A long, long time ago I once validated my website (the old one) on what was the Bobby website. Even though at the time my site was valid XHTML I was presented with a whole slew of errors and that was the end of that. I thought, "Hell, no one reads it anyway, there's no need for accessibility".

Recently, It's been niggling me again and I thought I'd take a look to see how far off I was. The Bobby website has now change and is called Watchfire WebXACT.

As it turned out there wasn't too much to change. It only failed to pass Priority 2 and 3 automatic checks requiring the following:

  • The javascript event handlers for the comments had to be changed so they didn't rely on a mouse
  • I had to associate form controls with labels on the search form I have
  • I had to create link phrases that make sense
  • I had to make sure I didn't use the same link phrase on a page
  • Include default place holding characters in the search box
  • Separate adjacent links with more than whitespace

It turns out if I'd not bothered with comments things would have been better to start with - I wouldn't have the javascript to worry about for starters. As it was I had to add an onkeypress equivalent to the mouse one. The form controls one was the oddest since I'd never played with forms before and so just wasn't familiar with the elements. Creating link phrases that make sense and making sure I didn't use the same link phrase was a biggy: For example on any page I have the "Permanent Link" and "Comment" links used multiple times. I had to alter my Nanoblogger templates so these actually read "Permanent Link to e2006-08-01T21_59_02.txt" and "Comment on e2006-08-01T21_59_02.txt". Using the post ID was the only way I could guarantee not having the same link text on a page - using the post title didn't guarantee this. Unfortunately the links, although now satisfying the link phrase requirements, were ugly to look at so I used CSS to hide those bits for visual readers - which gets me past the automatic accessibility checks it seems, but I'm not really sure how correct that really is. The separating adjacent links thing only applied to one link I have that's hidden normally - it's there for non CSS browsers to skip to the navigation.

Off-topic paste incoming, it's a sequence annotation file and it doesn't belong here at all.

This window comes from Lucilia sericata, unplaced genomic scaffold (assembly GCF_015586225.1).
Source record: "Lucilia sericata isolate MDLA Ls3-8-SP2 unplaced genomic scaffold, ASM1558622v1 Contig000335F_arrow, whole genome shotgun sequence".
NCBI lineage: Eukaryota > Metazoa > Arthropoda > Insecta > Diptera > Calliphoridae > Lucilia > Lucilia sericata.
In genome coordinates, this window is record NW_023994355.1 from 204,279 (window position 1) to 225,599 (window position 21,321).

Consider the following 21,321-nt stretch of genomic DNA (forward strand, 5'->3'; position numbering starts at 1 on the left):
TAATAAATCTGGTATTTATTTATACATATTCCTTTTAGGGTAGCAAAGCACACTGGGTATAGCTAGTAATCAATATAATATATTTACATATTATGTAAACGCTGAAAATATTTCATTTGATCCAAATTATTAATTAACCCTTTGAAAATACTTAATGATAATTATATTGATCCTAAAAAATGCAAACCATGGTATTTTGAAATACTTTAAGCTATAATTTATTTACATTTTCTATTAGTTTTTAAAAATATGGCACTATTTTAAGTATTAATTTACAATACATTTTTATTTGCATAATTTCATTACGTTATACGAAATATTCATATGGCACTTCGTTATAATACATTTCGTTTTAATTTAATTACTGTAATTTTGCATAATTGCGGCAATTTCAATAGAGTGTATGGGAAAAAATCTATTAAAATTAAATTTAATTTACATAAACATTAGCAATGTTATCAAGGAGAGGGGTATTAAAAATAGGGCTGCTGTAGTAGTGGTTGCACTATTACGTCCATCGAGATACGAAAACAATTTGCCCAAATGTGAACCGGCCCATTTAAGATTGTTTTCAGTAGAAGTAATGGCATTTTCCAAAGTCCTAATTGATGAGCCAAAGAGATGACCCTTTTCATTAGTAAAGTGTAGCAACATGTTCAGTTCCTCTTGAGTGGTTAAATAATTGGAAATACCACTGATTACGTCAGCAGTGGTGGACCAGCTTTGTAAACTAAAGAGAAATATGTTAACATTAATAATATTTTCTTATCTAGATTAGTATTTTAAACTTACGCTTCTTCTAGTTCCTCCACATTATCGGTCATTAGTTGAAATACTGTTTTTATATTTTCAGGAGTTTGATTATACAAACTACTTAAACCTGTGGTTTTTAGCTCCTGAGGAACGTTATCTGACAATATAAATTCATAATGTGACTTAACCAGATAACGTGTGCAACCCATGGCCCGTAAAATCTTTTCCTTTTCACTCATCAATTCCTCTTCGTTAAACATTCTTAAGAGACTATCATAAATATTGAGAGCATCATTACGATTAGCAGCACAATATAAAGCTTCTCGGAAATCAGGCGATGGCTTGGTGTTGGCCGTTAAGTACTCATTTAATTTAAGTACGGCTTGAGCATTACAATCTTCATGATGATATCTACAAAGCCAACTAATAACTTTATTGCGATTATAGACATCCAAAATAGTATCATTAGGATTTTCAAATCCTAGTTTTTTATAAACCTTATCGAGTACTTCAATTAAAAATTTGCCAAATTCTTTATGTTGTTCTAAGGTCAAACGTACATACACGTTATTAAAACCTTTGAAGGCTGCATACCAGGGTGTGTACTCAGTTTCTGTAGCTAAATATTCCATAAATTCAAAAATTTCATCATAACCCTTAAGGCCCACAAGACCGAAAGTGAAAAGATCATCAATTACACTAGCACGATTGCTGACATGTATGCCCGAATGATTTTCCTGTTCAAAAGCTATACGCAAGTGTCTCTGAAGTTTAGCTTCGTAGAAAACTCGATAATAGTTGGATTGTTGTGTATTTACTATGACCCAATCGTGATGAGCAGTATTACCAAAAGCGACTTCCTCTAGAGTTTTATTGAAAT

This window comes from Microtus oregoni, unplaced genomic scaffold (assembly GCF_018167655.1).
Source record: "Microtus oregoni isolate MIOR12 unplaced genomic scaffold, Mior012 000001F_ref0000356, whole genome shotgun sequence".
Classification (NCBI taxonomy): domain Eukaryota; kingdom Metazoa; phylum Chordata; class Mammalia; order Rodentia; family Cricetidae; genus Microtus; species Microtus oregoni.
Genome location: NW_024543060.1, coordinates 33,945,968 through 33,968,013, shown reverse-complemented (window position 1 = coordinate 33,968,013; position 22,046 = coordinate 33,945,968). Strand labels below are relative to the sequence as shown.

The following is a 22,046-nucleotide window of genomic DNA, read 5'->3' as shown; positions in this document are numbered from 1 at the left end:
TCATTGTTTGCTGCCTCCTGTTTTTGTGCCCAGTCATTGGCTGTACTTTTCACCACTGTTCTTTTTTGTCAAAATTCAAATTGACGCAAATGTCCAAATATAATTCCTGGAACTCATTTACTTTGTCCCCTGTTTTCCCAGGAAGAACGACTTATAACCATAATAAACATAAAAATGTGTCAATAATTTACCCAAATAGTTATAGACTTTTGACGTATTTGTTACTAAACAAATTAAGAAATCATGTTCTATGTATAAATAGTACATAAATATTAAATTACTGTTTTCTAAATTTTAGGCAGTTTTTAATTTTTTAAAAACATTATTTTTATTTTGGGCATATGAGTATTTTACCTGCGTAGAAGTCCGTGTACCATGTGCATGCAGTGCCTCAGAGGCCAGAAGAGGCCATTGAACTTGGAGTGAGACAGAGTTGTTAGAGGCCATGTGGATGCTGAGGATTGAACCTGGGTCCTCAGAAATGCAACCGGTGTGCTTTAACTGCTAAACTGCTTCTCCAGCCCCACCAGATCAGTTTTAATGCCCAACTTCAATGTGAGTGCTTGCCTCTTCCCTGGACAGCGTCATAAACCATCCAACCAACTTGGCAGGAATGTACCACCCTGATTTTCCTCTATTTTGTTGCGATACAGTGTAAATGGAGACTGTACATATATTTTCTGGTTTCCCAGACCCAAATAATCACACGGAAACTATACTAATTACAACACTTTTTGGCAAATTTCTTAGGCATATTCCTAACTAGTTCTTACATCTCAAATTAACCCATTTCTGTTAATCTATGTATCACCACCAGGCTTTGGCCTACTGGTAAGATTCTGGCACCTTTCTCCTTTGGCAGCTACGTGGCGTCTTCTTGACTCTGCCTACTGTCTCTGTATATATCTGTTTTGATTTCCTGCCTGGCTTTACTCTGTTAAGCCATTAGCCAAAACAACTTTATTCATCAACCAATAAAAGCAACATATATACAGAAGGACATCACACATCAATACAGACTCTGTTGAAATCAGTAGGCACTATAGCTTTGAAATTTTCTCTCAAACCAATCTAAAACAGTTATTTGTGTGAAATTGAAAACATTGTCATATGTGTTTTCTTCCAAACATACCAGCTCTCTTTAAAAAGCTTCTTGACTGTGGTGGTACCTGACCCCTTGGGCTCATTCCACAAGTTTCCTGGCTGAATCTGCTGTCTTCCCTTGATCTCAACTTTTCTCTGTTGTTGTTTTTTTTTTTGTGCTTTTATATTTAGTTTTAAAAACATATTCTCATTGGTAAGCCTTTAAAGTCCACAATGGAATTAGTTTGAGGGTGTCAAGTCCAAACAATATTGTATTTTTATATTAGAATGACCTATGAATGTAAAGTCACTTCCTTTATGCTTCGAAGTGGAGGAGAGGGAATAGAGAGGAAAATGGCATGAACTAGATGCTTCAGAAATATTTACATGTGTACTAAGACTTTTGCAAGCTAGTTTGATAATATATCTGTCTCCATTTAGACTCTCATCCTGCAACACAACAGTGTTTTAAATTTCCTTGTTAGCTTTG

Unfortunately, In doing the accessibility changes I decided it was high time I started using a revision control system when modifying my web templates, etc, and so decided to learn and figure out Subversion. That took me a bit of time, as things do nowadays, which is why it's taken until now for this post

So my site (or most of it) now passes Priority 1, 2 and 2 automatic checkpoints. There are some warnings on the manual checkpoints, but I figure I'm off to a good enough start for now.

Oh, still to do are defining some access keys, although I've started with them; The basics are there: Fresh, Stale, Query. Although I can only do what I can in the confines of Nanoblogger - I've already tweaked bits of the code, I don't want to do too much more because maintaining it gets tricky then.